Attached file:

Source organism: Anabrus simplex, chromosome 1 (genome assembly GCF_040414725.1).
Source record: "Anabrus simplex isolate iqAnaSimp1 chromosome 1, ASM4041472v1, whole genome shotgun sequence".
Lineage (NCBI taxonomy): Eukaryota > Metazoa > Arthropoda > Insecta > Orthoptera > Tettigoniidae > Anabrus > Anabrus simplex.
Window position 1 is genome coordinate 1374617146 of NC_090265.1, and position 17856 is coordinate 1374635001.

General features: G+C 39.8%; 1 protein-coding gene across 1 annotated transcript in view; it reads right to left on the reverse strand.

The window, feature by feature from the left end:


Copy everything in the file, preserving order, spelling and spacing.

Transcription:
Source organism: Anabrus simplex, chromosome 1 (genome assembly GCF_040414725.1).
Source record: "Anabrus simplex isolate iqAnaSimp1 chromosome 1, ASM4041472v1, whole genome shotgun sequence".
Lineage (NCBI taxonomy): Eukaryota > Metazoa > Arthropoda > Insecta > Orthoptera > Tettigoniidae > Anabrus > Anabrus simplex.
Window position 1 is genome coordinate 1374617146 of NC_090265.1, and position 17856 is coordinate 1374635001.

General features: G+C 39.8%; 1 protein-coding gene across 1 annotated transcript in view; it reads right to left on the reverse strand.

The window, feature by feature from the left end: